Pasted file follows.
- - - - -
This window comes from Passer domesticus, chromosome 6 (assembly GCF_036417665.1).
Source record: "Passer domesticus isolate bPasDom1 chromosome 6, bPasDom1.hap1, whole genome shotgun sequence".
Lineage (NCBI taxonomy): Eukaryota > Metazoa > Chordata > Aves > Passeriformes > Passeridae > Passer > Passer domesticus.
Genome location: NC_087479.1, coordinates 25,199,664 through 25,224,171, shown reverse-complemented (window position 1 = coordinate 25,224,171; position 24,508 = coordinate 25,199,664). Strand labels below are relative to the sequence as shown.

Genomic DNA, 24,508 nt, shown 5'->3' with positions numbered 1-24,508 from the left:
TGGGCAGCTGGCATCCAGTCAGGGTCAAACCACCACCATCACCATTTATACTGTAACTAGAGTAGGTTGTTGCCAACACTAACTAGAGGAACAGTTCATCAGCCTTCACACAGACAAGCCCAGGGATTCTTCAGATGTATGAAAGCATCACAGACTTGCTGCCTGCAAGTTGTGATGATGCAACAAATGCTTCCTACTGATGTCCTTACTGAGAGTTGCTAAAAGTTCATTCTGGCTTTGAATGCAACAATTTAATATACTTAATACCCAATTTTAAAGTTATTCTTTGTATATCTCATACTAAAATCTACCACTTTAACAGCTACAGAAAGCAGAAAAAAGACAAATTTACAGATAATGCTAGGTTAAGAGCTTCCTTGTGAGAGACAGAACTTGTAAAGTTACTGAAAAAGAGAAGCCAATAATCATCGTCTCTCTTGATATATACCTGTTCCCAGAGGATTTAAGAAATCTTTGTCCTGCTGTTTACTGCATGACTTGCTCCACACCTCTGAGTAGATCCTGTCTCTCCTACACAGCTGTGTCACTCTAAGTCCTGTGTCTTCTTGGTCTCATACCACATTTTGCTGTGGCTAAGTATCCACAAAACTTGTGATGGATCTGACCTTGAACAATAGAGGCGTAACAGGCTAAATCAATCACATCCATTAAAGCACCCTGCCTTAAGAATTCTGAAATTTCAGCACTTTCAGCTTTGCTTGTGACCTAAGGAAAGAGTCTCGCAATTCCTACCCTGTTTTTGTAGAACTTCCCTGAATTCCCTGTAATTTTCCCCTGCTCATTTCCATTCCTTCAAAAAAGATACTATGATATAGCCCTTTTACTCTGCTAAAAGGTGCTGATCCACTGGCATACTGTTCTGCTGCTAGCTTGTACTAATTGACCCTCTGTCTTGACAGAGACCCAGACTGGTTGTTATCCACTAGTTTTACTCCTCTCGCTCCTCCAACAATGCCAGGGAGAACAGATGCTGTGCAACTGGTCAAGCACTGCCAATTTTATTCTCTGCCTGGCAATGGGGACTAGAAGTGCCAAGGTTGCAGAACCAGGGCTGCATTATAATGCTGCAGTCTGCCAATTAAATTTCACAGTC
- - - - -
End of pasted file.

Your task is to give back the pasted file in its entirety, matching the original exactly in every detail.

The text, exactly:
This window comes from Passer domesticus, chromosome 6 (assembly GCF_036417665.1).
Source record: "Passer domesticus isolate bPasDom1 chromosome 6, bPasDom1.hap1, whole genome shotgun sequence".
Lineage (NCBI taxonomy): Eukaryota > Metazoa > Chordata > Aves > Passeriformes > Passeridae > Passer > Passer domesticus.
Genome location: NC_087479.1, coordinates 25,199,664 through 25,224,171, shown reverse-complemented (window position 1 = coordinate 25,224,171; position 24,508 = coordinate 25,199,664). Strand labels below are relative to the sequence as shown.

Genomic DNA, 24,508 nt, shown 5'->3' with positions numbered 1-24,508 from the left:
TGGGCAGCTGGCATCCAGTCAGGGTCAAACCACCACCATCACCATTTATACTGTAACTAGAGTAGGTTGTTGCCAACACTAACTAGAGGAACAGTTCATCAGCCTTCACACAGACAAGCCCAGGGATTCTTCAGATGTATGAAAGCATCACAGACTTGCTGCCTGCAAGTTGTGATGATGCAACAAATGCTTCCTACTGATGTCCTTACTGAGAGTTGCTAAAAGTTCATTCTGGCTTTGAATGCAACAATTTAATATACTTAATACCCAATTTTAAAGTTATTCTTTGTATATCTCATACTAAAATCTACCACTTTAACAGCTACAGAAAGCAGAAAAAAGACAAATTTACAGATAATGCTAGGTTAAGAGCTTCCTTGTGAGAGACAGAACTTGTAAAGTTACTGAAAAAGAGAAGCCAATAATCATCGTCTCTCTTGATATATACCTGTTCCCAGAGGATTTAAGAAATCTTTGTCCTGCTGTTTACTGCATGACTTGCTCCACACCTCTGAGTAGATCCTGTCTCTCCTACACAGCTGTGTCACTCTAAGTCCTGTGTCTTCTTGGTCTCATACCACATTTTGCTGTGGCTAAGTATCCACAAAACTTGTGATGGATCTGACCTTGAACAATAGAGGCGTAACAGGCTAAATCAATCACATCCATTAAAGCACCCTGCCTTAAGAATTCTGAAATTTCAGCACTTTCAGCTTTGCTTGTGACCTAAGGAAAGAGTCTCGCAATTCCTACCCTGTTTTTGTAGAACTTCCCTGAATTCCCTGTAATTTTCCCCTGCTCATTTCCATTCCTTCAAAAAAGATACTATGATATAGCCCTTTTACTCTGCTAAAAGGTGCTGATCCACTGGCATACTGTTCTGCTGCTAGCTTGTACTAATTGACCCTCTGTCTTGACAGAGACCCAGACTGGTTGTTATCCACTAGTTTTACTCCTCTCGCTCCTCCAACAATGCCAGGGAGAACAGATGCTGTGCAACTGGTCAAGCACTGCCAATTTTATTCTCTGCCTGGCAATGGGGACTAGAAGTGCCAAGGTTGCAGAACCAGGGCTGCATTATAATGCTGCAGTCTGCCAATTAAATTTCACAGTC